The first time I heard this poem was when my mother recited it to my step-father in the kitchen. She had tears in her eyes but I wasn’t sure it was because she was moved by the poem, or by the fact that it manifestly fell on deaf ears and that her dreams had been trodden underfoot. I suspect both.

I later heard a friend recite it to me after her mother or father had sent it to her by letter in Taiwan.

It’s one I have learned by heart and the first of a series of poems I have begun sending to family, by post, handwritten with a few notes added for context or for the non-native English speakers among them.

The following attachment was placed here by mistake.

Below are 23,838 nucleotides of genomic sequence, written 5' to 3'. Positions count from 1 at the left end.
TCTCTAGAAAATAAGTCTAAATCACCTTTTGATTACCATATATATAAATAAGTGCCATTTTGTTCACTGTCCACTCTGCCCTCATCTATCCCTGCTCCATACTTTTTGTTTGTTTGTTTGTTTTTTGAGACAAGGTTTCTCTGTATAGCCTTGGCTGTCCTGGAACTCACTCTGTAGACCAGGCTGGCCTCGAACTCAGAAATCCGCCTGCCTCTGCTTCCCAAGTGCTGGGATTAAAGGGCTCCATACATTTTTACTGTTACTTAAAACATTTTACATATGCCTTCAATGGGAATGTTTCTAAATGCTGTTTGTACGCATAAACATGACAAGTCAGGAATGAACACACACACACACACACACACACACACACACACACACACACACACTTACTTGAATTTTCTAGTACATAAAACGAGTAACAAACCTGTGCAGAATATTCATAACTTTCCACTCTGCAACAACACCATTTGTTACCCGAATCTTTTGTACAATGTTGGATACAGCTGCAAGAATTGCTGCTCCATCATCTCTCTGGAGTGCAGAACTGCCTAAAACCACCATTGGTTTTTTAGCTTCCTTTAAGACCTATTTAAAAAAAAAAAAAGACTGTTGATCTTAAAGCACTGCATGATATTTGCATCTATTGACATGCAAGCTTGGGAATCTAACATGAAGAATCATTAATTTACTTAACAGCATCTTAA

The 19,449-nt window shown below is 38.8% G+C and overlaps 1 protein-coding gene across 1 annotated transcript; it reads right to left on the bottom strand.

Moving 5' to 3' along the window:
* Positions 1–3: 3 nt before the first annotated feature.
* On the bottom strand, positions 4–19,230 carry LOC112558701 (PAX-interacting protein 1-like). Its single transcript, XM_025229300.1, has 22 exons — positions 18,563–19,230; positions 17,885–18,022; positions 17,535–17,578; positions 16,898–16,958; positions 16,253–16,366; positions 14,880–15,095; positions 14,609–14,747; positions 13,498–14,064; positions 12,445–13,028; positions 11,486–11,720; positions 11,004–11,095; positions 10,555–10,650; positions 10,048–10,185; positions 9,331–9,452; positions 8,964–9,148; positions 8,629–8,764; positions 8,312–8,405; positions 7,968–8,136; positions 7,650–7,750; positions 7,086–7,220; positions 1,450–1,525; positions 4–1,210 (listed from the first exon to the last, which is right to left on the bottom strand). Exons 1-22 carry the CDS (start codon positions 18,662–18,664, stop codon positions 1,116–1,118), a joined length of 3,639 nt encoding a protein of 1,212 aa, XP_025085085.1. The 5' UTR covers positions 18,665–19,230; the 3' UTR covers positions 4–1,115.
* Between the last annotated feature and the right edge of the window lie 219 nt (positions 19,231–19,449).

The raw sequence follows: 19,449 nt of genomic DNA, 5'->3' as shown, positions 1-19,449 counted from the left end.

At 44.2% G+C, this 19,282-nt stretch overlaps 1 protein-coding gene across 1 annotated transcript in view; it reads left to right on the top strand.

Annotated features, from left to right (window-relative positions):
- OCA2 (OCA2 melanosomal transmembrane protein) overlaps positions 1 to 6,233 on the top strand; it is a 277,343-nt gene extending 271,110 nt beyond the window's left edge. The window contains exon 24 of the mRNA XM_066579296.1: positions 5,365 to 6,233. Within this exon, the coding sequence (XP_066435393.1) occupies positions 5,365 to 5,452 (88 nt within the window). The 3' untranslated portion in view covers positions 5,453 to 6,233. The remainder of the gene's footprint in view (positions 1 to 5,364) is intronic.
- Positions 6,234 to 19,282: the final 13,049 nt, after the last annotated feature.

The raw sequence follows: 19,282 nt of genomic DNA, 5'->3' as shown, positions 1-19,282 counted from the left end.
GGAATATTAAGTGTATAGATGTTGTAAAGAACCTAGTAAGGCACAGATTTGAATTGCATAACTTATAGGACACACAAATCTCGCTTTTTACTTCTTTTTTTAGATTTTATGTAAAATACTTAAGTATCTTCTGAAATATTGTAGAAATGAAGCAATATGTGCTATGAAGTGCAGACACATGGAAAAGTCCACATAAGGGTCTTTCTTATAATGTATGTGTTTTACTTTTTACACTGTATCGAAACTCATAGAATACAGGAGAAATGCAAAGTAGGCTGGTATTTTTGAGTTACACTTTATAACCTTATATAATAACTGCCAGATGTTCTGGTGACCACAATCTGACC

Source: W.B. Yeats (1865-1939) – The Cloths of Heaven

Photo credit: FelixMittermeier at pixabay


Had I the heavens’ embroidered cloths,

Enwrought with golden and silver light,

The blue and the dim and the dark cloths

Of night and light and the half-light,

I would spread the cloths under your feet:

But I, being poor, have only my dreams;

I have spread my dreams under your feet;

Tread softly because you tread on my dreams.


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